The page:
Early life and educationEdit
Gregory was born in Lockport, New York and graduated from Lockport High School in 1975. Gregory is an Eagle Scout. He then attended the United States Air Force Academy, where he graduated with a degree in engineering sciences in 1979. After this, he went to Columbia University to get a master's degree in engineering mechanics (1980), and Troy University to get another master's in management (1984). He is also a member of the USAF Academy Association of Graduates.
Between 1981 and 1986, Gregory served as an operational fighter pilot flying the D and F models of the F-111. In this capacity, he served as an instructor pilot at RAF Lakenheath, UK, and Cannon Air Force Base (AFB), New Mexico. He attended the USAF Test Pilot School in 1987. Between 1988 and 1990 Gregory served as a test pilot at Edwards AFB flying the F-4, A-7D, and all five models of the F-15. Having flown in excess of 40 types of aircraft, Gregory has accumulated over 5,000 hours of flight time.
Selected by NASA in January 1990, Gregory became an astronaut in July 1991. Gregory's technical assignments included: Shuttle Avionics Integration Laboratory (SAIL); astronaut office representative for Landing/Rollout, T-38 Flying Safety; Kennedy Space Center Astronaut Support Personnel (ASP); spacecraft communicator (CAPCOM) in mission control; astronaut office representative for rendezvous and proximity operations; and Spacecraft Operations Branch Chief. He flew on STS-67 (1995) and has logged 400 hours in space. Gregory retired from the Air Force and left NASA in the Summer of 1999. He currently serves as Vice President of Business Development for Qwaltec, Inc. in Tempe, Arizona.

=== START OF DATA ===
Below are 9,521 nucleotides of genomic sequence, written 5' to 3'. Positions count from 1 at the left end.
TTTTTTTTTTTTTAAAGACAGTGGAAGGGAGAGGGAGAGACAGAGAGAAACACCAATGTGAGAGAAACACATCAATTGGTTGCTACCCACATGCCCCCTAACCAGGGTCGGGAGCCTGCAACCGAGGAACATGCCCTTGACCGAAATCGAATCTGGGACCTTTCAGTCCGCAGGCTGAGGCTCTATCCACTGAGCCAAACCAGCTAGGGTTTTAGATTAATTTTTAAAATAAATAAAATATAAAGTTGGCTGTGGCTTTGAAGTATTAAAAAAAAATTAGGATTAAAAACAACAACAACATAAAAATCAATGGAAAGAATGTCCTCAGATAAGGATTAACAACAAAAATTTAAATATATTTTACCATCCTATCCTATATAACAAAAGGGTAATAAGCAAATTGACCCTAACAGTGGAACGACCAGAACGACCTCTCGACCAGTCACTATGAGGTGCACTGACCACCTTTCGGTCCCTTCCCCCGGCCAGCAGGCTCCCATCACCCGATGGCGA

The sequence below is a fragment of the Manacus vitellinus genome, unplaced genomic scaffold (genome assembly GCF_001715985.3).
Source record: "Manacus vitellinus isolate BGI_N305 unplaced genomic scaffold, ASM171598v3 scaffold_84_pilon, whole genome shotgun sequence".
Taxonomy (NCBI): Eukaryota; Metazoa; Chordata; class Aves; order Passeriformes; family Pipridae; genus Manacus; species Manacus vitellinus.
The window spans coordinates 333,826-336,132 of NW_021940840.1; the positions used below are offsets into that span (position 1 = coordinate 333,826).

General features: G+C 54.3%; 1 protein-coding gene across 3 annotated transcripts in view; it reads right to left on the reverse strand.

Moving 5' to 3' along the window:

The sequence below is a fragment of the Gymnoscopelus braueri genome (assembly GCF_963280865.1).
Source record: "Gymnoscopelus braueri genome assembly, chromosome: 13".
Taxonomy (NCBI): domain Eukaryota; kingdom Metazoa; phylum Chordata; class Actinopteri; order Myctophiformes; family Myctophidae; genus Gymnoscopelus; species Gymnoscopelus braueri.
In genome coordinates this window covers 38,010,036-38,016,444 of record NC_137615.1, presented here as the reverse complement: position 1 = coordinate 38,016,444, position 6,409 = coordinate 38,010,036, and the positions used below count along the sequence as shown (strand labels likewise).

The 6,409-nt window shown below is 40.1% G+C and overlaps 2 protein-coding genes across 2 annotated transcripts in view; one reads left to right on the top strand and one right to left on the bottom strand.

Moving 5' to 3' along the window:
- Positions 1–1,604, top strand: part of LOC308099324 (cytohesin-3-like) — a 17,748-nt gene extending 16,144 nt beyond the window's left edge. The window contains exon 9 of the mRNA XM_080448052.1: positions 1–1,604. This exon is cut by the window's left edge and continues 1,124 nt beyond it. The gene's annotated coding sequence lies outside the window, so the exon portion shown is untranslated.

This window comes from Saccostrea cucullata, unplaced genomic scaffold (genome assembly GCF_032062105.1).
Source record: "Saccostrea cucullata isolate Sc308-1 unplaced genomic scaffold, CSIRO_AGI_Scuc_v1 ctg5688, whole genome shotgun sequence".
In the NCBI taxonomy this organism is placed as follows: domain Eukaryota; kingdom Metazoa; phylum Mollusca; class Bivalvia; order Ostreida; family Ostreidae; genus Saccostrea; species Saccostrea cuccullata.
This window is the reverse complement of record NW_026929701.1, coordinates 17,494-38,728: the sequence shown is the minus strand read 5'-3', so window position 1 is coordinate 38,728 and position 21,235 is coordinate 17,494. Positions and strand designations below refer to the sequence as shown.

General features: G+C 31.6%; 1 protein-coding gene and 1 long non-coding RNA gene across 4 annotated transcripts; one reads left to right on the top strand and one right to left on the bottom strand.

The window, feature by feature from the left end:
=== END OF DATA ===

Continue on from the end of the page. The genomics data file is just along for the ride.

Gregory served as the STS-67 pilot on the seven-person astronomical research mission aboard the Space Shuttle Endeavour. Launching from the Kennedy Space Center on March 2, 1995, and landing at Edwards AFB on March 18, 1995, the crew established a new mission duration record of 16 days, 15 hours, 8 minutes and 46 seconds, while completing 262 orbits and traveling nearly seven million miles. This second flight of the ASTRO telescope primary payload also included numerous secondary payloads.
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